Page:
As a consequence of this regulation, if Netflix repurpose itself – at least partly – as a television channel, that could also grant it certain regulatory benefits in France; in addition to ease its inclusion into more television bundles of telecom companies. It is an extremely solid assumption as to why France is the first country to introduce this feature… but the various media that expressed this hypothesis forgot to mention that Netflix itself implies it indirectly, presenting Direct as “a real-time service that gives our members in France some of the best French and European content”.
This comes at a perfect timing for Netflix France, as the French subsidiary recently confirmed that it will pay taxes on a way bigger proportion of its turnover.
A marketing tool
With Direct, Netflix can directly curate what its viewers watch for the very first time. This opens up a number of possibilities for the platform, including using this feature as a promotional tool for underperforming content: if a new series isn’t raking up the audience numbers the company hoped for, Netflix can line up several episodes on Direct to see if it helps pique the audience’s interest.
On the other hand, as suggested by Chambat-Houillon, the feature could also be used in the future to “turn the release of hotly-anticipated episodes into a fixed-time event, in much the same way that in the UK, viewers across the nation tune in simultaneously to watch the latest Strictly Come Dancing or the Great British Bake Off.”
After all, what do you think generate more word of mouth on social media and during coffee chats: the simultaneous release of 10 episodes of a series at midnight or the release at a pre-defined prime time for the latest episode of Game of Thrones?
Even though we highlighted excellent reasons that can explain this sudden volte-face from Netflix, it is still astonishing in view of the general context: while Netflix Direct seems to be an exception for a pure player in the video streaming landscape, more and more traditional TV networks pursue the other direction and launch their own on-demand video streaming services:
- Hulu (originally NBC & News Corp, with a later involvement from ABC and Disney Channel, now part of the growing Disney digital empire)
- HBO Max (AT&T)
- Peacock (NBCUniversal)
- CBS All Access (CBS Interactive)
- Shudder (AMC Networks)
This phenomenon is not limited to major international networks; French TV channels also launched their own video streaming services over the years. Canal + was a pioneer, with the now-defunct CanalPlay, yet the most ambitious efforts to date bear fruit this year: the top television networks of the country united to create Salto, the Netflix à la française.
This service is backed by France Televisions, the French public national television broadcaster, TF1, the most-watched TV channel in Europe and one of the world’s oldest, and M6.
Fighting for that share of Entertainment Time
To better understand the “why” of Netflix Direct, one has to first better understand the philosophy and inner-workings at Netflix. The Californian corporation is one of the most famous embodiments of the concept of customer experience, and has always considered competition in not just its own streaming rivals but even in consumers “enjoying a glass of wine with their partner”. That’s why the company considers Fortnite as a bigger competitor than HBO or Hulu.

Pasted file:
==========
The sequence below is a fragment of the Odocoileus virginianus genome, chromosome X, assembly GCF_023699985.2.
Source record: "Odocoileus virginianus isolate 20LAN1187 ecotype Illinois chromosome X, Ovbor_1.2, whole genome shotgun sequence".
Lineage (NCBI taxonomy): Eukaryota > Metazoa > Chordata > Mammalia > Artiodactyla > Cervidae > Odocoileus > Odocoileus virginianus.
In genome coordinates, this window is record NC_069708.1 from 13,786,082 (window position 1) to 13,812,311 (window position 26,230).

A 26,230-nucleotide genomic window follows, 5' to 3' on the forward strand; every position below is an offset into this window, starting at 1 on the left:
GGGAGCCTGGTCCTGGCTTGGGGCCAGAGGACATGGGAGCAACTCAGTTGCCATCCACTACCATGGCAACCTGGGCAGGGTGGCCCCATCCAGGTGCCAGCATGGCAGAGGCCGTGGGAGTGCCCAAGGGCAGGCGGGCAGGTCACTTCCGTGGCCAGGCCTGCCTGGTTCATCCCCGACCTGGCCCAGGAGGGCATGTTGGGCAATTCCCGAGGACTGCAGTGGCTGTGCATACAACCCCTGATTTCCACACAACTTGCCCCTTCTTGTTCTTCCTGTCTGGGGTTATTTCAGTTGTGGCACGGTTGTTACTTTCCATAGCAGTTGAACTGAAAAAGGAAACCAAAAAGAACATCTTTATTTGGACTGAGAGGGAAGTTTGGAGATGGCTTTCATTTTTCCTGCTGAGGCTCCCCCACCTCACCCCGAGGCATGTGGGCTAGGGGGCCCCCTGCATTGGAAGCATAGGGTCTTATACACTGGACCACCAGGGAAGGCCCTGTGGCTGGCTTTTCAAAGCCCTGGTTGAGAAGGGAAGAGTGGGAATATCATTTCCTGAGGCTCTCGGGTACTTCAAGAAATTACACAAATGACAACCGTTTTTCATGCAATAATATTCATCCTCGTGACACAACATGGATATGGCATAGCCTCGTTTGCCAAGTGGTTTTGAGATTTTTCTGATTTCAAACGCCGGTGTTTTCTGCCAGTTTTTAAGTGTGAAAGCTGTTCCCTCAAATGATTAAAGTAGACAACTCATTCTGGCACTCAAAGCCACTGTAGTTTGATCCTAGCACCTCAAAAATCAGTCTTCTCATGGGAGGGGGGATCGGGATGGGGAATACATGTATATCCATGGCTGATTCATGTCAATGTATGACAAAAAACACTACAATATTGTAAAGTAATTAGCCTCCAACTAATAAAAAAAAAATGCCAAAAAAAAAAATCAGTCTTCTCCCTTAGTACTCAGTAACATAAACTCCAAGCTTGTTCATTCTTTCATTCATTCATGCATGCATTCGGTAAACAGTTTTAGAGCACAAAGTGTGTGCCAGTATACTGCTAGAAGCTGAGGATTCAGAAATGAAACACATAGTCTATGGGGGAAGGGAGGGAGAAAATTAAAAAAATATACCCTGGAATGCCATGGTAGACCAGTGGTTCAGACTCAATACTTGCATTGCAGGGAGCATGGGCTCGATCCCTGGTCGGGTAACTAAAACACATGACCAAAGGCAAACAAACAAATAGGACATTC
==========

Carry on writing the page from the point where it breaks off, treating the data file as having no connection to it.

Netflix’s focus on being sharply competitive, with an extended notion of competition, logically explains why linear TV channels can be perceived as a threat, especially when they progressively embrace over-the-top content in addition to their classic linear programming.
In the end, embracing linear programming might be the only way to capture the whole market.
A thirst for Live Content
Finally, what if we asked ourselves the wrong question? When looking at the bigger picture, Netflix Direct is probably merely a stepping stone towards more ambitious developments for the streaming service. Considering its focus on customer experience and its unrelentless ambition, the question that the company probably asked itself when deciding to launch Direct is: “does live content still hold any value to consumers?”
And, hell yes, it does, as illustrated by many events this year, from the interest surrounding the fight against COVID-19 to the US elections, from the Super Bowl to the Champions League… some content hold way more value when watched live, and can drive gigantic audience and engagement.
By creating Direct, Netflix opens the door towards a future where it will also deliver truly live content, with a strong community-gathering potential. Imagining live news, live sport events, or even live eSports competition coverage on Netflix is not far-fetched… Prime Video has already shown the way in the UK.
If the company wants to triumph, it can capitalize on its strengths and truly innovate. What about personalization, with live content based on what you liked so far? What about channels dedicated to certain sport clubs, featuring their live games in addition to documentaries, interviews, analysis, 24 hours a day? Most fans around the world are not happy to pay for the entire rights of a certain sports league, and would surely appreciate a less expensive a la carte approach with personalized editorialization.
This concept could be replicated to gaming, with certain games or game genres (reviews, tutorials, eSports, pro tips, behind-the-scenes, live gameplay, and more). And if we speculate even further… that would be an ideal companion to a more direct entry into cloud gaming. Why not enter the arena when you have such infrastructure, such global footprint and when Fortnite is one of your biggest competitors? After all, Fortnite has proven multiple times that it understand the importance and value of global live events.
Thanks for reading,